“With driver leasing, a third party is looking at driver satisfaction, safety, and compliance. You have someone in a collaborative role, almost like a mediator’s position, correcting some of the processes to make them more workable.
From a safety standpoint, drivers may have issues they don’t want to bring to the table unless it’s through a mediator, i.e. someone from payroll could discuss a pay rate, or the safety director could discuss complian
ce. With ongoing reporting, someone has to monitor success levels through contact with the client. If there’s a gap in information, we can collaborate to fix that gap,” says Jobe.
“The business that I’m in is a tremendous business. My job is to keep these drivers of sound mind and body,” says O’Briain.
And part of keeping the leased drivers of sound mind is making sure they can be well integrated into the client’s corporate culture. For example, where will the driver’s loyalties lie?
But O’Briain says it’s more a question of ensuring respect for the driving profession as whole.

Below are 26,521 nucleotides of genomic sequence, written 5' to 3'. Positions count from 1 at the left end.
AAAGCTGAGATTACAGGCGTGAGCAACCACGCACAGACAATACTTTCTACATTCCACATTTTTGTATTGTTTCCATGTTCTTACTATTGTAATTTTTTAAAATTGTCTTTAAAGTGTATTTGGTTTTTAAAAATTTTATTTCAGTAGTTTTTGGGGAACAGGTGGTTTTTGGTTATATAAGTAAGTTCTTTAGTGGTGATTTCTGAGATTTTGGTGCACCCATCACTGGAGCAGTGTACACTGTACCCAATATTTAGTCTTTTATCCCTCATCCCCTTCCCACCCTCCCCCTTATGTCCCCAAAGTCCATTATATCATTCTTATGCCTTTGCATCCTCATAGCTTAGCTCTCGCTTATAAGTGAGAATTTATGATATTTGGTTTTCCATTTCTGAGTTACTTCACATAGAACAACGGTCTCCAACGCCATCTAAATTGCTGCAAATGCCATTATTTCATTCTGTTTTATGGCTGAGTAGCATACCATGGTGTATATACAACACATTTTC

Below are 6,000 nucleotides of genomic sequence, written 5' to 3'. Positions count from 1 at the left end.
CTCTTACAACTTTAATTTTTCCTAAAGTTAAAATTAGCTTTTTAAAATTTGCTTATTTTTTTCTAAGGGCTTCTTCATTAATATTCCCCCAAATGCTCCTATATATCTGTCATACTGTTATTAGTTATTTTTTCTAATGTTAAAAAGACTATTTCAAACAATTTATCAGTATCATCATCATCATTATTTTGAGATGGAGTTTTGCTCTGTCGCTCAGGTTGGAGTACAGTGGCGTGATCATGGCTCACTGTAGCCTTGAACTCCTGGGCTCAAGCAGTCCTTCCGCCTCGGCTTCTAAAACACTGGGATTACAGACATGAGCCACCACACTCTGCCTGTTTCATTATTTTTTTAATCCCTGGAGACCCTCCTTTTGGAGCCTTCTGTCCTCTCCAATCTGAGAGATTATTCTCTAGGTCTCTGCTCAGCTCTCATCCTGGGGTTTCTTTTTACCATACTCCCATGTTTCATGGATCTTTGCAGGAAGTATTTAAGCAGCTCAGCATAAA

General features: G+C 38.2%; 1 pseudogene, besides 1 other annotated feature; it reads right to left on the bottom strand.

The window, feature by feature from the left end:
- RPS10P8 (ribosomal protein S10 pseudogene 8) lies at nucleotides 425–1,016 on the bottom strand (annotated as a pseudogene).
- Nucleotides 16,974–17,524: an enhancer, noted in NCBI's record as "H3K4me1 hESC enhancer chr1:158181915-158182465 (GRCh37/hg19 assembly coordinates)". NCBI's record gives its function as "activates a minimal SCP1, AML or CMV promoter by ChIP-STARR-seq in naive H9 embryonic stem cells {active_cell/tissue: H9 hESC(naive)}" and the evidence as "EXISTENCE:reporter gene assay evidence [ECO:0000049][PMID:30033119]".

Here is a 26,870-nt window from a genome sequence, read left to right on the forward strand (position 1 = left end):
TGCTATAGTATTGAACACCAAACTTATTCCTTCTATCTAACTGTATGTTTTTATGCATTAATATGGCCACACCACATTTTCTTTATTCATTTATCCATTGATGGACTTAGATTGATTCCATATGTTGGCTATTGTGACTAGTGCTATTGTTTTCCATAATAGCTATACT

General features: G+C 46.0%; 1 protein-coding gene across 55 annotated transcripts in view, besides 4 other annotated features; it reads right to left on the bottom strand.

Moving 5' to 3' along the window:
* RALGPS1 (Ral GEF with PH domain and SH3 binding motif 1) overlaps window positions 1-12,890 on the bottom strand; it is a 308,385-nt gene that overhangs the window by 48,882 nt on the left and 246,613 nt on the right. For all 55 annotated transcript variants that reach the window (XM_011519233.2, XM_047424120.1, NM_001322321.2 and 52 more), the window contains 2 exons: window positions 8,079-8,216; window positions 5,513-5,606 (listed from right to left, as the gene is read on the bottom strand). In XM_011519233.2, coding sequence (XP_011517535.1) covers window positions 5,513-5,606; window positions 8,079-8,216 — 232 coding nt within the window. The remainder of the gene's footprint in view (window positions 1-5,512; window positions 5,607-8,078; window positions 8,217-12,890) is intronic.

“There should never be a difference between the company driver and the leased driver. They’re both truck drivers,” says O’Briain. And if the driver will perform well for the leasing company, beyond the initial screening, chances are, that driver will perform wherever he or she is sent.
“We stand up for our drivers, and we’ve screened them beforehand. Once a guy’s in the system, he’s a good driver. It’s a two-way street. Mediation isn’t the right word. We learn together. I don’t shoot guys when they make a mistake. Maybe someone didn’t tell him. But you just know when you have a team player. When you road test, you base it on ‘Would I let him drive my truck?’ That’s a tough road test, when you do it that way,” says O’Briain.
How well a leased driver can be integrated into the rest of the workforce will depend not only on how the leasing company preps the driver, but how he/she is received at the client.